The curated kitchen: The Little Paris Kitchen cookbook and TWO French recipes

It’s actually been out for awhile, but I haven’t had a chance to look at The Little Paris Kitchen cookbook until now. But it was worth the wait. This type of cookbook is exactly what I like: the recipes are low on hard work and high on big flavor. The pictures are pretty and plentiful. And the recipes, ahhh, those lovely recipes, are simple, easy, and most important, delicious. But don’t take my word for it. I’ve got a recipe for Moules marinières (Mussels with white wine) AND a recipe for Iles flottantes (Floating islands) from The Little Paris Kitchen cookbook after the jump.


Recipe: Moules marinières
Mussels with white wine

There’s not much you need to make moules marinières. Add a splash of white wine to some softened onion, throw in the mussels, and finish with a dollop of crème fraîche and some crusty bread—that’s more or less it. Who said French food was complicated?

Serves 4 as a starter or 2 as a main course.
• 4 lb mussels
• 1 onion, thinly sliced
• 1 bulb of fennel, thinly sliced*
• 1 tbsp butter
• 1 bay leaf
• 2 sprigs of thyme or a pinch of dried thyme
• 2⁄3 cup dry white wine
• 2⁄3 cup crème fraîche
• a handful of chopped parsley

Clean the mussels using plenty of cold water. Pull out the fibrous beards and scrub off any barnacles. Toss any that have cracked or broken shells, or that do not close when lightly squeezed.

In a large pot (big enough to hold all the mussels with some extra room to spare), soften the onion and fennel over a low heat with the butter, bay leaf, and thyme. When the onion and fennel are soft and translucent, add the wine followed by the cleaned mussels. Increase the heat to high, cover the pan, and cook for 3–4 minutes or until the mussels open, shaking the pan a few times to help them cook evenly.

At the end of the cooking time, remove the bay leaf and sprigs of thyme (if used) and discard any mussels that have not opened. Stir in the crème fraîche and serve immediately, with a sprinkling of chopped parsley.

* I’ve included the fennel because it adds a subtle aniseed flavor that goes extremely well with the white wine and crème fraîche, but you don’t have to use it. Preparation time: 15 minutes Cooking time: 10 minutes

Recipe: Iles flottantes
Floating islands

Iles flottantes are the perfect finish to any rich meal. Egg whites are whisked into the lightest meringue and gently poached, then floated on a lake of creamy, cold crème anglaise and topped with praline.

Crème anglaise is one of the all-time classic French dessert sauces and a great one to have under your belt. Once you understand the technique, you’ll be able to adapt the recipe with your own flavorings. I like to add some freshly ground long pepper, which is sweet and spicy and gives the whole thing a little kick. (You’re most likely to find long pepper at an Asian supermarket, or it can be replaced with regular black pepper.)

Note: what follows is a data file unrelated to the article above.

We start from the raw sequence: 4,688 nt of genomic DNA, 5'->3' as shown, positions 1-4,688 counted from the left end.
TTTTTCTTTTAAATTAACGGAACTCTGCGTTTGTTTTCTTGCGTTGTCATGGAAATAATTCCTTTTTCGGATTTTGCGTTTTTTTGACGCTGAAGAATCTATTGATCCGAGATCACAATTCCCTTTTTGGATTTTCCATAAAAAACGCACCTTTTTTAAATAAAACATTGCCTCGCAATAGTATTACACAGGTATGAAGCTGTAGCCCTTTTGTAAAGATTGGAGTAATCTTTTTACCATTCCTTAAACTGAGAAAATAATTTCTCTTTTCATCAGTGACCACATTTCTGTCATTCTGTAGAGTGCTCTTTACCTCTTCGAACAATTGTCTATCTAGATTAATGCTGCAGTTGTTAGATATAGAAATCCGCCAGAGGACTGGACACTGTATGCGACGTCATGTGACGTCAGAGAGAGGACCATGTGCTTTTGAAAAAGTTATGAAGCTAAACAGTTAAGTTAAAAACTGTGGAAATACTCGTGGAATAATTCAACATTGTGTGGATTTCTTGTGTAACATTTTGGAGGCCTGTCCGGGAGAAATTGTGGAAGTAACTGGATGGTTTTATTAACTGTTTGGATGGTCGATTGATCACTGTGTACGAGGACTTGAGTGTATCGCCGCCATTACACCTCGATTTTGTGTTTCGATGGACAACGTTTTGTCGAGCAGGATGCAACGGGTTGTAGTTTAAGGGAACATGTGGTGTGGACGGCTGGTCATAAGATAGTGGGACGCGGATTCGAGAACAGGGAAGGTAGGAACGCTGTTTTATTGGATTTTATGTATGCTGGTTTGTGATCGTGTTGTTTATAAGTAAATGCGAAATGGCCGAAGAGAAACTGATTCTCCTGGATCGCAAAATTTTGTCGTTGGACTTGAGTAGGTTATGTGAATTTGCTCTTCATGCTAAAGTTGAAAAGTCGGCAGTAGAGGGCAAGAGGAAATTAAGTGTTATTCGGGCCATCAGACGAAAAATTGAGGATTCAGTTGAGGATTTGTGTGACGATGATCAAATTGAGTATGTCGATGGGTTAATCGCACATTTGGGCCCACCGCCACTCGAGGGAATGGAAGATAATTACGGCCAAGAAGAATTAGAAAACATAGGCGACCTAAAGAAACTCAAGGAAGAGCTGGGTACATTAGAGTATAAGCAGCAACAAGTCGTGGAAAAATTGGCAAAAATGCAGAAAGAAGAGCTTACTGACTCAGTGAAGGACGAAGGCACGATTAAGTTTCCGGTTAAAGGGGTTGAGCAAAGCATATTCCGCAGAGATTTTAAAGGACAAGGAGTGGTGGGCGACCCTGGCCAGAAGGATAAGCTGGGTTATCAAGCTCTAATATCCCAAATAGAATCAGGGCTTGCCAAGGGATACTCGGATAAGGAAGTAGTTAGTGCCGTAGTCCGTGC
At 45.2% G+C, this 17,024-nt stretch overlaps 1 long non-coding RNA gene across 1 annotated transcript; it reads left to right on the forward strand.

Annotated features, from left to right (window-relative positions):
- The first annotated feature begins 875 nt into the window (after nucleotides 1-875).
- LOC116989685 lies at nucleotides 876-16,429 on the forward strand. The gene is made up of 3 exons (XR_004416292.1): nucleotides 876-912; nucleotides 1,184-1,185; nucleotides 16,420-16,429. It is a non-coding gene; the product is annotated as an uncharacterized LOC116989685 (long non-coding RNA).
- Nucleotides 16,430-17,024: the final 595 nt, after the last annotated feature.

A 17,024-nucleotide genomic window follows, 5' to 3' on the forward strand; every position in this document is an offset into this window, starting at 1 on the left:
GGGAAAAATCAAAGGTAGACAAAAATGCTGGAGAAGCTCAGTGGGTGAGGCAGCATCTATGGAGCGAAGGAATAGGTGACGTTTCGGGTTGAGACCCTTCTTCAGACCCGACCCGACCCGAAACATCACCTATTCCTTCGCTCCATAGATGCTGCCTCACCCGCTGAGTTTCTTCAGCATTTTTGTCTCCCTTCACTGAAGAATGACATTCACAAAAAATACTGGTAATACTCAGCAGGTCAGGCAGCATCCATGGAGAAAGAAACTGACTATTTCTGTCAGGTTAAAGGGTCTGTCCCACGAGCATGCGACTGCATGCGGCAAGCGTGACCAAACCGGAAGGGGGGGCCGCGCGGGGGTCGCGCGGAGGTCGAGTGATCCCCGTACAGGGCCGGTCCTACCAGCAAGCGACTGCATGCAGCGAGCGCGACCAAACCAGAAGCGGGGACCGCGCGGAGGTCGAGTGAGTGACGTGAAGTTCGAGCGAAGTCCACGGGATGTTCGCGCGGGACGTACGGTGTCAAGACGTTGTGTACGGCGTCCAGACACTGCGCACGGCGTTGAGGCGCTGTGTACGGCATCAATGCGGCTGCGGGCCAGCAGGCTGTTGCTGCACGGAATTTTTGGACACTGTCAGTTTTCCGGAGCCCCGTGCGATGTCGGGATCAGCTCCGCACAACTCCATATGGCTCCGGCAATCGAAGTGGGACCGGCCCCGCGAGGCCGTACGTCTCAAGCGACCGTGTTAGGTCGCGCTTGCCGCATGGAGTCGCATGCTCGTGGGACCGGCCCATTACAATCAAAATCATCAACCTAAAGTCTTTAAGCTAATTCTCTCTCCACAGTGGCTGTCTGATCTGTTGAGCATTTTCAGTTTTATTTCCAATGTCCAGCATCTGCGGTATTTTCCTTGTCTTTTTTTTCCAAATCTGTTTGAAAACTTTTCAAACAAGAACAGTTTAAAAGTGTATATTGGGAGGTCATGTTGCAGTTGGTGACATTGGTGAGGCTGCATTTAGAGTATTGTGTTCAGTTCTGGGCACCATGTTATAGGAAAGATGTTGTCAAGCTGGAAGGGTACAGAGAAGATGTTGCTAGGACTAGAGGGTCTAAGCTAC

This dessert should be served cold, which makes it perfect for preparing in advance. The praline can be made a couple of weeks before you need it and the crème anglaise a couple of days ahead. Keep the praline in an airtight container, as humidity will make it soggy and sticky. The meringues are best made on the day of serving.

Serves 6
For the crème anglaise:
4 egg yolks
7 tbsp sugar
1 vanilla pod*
2 cups milk
½ tsp ground long pepper or black pepper (optional)

For the praline:
6½ tbsp sugar
scant 1 tbsp water
½ cup slivered almondsFor the islands: 2 egg whites
scant ½ cup confectioners’ sugar, sifted if lumpy
a couple of drops of lemon juice
a pinch of salt

TO MAKE THE CRÈME ANGLAISE: Mix the egg yolks and sugar together in a bowl. Split the vanilla pod in half lengthwise and scrape out the grains. Place the pod and grains in a pan with the milk and pepper and bring to a boil. Remove the pod, then pour a little of the hot milk onto the egg yolks and sugar, whisking continuously. Gradually whisk in the rest of the milk, then pour the mix into a clean pan, set over a gentle heat, and whisk constantly. Do not let the custard simmer at any point or it will split. After 5 minutes it will begin to thicken slightly and become the consistency of half-and-half (it will thicken more when it cools down). Transfer to a bowl and chill in the fridge for at least 4 hours.

MEANWHILE, MAKE THE PRALINE: Line a baking sheet with parchment paper. Put the sugar and water into a large pan, heat gently until the sugar dissolves, then increase the heat to high. When the mixture starts to bubble, add the almonds and stir continuously for 5 minutes to prevent them from sticking to the bottom of the pan and burning. Once the sugar and nuts have become a dark golden caramel color, pour onto the prepared sheet and spread as thinly as possible with a palette knife (be quick as it sets pretty fast). Leave to cool.

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